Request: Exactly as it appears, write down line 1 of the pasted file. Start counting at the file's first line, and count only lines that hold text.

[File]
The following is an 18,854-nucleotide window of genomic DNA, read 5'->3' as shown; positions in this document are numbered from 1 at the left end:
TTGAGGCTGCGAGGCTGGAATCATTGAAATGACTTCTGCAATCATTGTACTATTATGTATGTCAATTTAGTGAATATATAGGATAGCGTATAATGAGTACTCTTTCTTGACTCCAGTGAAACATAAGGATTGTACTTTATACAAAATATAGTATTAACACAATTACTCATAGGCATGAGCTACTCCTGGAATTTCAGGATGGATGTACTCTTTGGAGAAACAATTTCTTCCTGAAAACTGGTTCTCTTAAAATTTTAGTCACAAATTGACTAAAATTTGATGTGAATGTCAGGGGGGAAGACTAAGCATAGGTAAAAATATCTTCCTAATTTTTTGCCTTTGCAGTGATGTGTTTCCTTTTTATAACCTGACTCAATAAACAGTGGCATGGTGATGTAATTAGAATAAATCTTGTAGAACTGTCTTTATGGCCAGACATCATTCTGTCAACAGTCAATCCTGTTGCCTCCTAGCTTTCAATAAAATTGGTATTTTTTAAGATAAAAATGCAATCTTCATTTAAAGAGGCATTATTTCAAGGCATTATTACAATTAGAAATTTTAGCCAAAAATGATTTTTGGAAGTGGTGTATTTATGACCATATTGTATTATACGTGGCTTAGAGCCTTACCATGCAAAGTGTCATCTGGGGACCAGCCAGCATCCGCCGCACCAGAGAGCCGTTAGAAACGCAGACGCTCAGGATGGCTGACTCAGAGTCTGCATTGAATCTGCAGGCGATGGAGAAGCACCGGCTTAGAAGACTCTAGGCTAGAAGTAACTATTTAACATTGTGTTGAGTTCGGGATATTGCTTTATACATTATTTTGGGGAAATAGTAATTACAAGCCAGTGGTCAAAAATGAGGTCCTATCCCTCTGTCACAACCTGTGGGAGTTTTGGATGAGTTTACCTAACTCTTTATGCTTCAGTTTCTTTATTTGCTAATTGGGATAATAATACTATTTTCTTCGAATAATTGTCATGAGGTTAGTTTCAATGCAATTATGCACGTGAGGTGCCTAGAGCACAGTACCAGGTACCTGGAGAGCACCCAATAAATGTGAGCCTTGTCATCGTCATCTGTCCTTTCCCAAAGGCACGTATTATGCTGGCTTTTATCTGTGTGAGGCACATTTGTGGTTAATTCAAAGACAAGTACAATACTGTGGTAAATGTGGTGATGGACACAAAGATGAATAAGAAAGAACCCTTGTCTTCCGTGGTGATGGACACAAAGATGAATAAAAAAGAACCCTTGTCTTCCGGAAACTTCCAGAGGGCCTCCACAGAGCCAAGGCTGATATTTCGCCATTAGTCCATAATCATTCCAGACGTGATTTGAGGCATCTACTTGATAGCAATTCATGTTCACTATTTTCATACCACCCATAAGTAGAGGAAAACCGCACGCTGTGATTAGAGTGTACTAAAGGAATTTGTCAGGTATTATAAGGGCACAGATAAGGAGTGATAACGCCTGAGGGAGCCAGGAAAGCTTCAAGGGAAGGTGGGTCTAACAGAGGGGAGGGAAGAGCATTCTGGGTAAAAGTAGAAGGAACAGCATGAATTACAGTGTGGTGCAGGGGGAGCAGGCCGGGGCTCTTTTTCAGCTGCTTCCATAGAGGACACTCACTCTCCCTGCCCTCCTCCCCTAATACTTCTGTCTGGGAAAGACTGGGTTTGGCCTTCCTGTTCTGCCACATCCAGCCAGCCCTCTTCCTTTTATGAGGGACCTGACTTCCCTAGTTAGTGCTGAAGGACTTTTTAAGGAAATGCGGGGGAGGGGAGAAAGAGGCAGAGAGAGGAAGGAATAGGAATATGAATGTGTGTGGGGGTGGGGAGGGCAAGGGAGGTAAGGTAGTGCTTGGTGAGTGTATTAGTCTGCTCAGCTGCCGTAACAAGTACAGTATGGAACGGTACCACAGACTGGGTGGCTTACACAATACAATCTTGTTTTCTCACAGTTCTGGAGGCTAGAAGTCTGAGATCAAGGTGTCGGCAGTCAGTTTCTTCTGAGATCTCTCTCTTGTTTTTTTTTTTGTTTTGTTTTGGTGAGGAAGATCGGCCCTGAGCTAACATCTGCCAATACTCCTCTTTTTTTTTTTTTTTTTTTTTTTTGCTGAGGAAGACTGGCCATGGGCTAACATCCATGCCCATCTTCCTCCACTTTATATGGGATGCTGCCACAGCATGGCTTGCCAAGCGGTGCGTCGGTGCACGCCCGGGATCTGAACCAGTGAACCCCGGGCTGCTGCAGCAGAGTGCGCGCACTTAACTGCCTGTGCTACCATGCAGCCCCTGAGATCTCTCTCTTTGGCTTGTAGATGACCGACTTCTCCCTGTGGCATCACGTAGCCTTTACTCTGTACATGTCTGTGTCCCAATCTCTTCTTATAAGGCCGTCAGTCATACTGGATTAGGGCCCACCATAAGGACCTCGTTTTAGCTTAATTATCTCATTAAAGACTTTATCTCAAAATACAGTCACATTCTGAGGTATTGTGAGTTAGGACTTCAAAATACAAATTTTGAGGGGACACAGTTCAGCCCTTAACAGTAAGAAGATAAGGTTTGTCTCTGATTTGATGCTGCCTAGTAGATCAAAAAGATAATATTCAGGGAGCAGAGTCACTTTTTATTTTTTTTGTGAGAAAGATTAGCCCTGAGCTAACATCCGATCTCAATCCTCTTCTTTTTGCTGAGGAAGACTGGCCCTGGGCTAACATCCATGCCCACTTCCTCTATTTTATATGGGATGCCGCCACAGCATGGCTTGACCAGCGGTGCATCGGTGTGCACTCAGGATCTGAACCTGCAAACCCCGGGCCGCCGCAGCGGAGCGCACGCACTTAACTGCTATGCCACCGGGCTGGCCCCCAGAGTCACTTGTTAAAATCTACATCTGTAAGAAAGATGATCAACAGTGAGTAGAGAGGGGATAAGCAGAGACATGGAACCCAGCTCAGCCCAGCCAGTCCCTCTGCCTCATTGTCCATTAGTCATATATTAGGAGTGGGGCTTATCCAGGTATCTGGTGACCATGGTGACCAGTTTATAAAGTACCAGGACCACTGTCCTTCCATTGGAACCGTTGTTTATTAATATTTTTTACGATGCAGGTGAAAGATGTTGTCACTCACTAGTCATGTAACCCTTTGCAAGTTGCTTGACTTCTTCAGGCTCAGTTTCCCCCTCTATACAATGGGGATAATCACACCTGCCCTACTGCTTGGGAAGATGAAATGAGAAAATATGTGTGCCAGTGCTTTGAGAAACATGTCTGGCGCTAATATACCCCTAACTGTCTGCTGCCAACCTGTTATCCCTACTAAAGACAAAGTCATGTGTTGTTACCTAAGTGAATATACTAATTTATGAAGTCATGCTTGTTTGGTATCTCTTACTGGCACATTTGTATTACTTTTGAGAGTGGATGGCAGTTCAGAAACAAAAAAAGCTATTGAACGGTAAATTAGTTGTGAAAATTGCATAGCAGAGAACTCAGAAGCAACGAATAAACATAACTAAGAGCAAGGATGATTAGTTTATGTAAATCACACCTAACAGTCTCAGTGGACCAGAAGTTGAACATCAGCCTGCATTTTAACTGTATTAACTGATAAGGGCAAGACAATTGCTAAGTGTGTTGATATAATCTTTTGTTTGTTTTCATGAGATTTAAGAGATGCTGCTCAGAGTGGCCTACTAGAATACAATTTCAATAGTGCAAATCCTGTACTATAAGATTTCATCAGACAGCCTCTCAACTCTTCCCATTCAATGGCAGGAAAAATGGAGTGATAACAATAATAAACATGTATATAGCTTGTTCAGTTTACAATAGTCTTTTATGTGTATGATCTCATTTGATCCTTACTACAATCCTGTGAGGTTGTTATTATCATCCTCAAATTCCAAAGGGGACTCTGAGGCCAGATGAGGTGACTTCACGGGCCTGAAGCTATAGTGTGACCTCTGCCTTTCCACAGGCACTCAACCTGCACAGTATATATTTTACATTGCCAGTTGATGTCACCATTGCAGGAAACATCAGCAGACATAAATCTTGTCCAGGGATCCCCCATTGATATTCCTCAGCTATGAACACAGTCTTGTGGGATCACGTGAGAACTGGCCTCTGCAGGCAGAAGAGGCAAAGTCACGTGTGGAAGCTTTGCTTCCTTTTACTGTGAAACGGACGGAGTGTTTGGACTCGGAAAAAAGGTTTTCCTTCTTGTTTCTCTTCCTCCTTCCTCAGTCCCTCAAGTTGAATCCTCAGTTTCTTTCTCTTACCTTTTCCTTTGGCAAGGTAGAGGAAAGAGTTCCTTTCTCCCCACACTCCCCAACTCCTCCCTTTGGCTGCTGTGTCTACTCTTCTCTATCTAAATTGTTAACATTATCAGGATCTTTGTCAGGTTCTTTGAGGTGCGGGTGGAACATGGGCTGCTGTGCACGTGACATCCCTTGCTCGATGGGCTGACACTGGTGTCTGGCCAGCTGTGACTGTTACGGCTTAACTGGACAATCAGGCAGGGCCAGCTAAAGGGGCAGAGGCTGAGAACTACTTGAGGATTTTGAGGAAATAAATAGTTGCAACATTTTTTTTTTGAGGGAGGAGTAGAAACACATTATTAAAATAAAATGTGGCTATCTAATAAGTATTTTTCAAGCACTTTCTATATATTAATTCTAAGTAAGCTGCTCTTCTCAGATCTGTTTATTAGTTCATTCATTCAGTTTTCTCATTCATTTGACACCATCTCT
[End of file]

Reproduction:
The following is an 18,854-nucleotide window of genomic DNA, read 5'->3' as shown; positions in this document are numbered from 1 at the left end: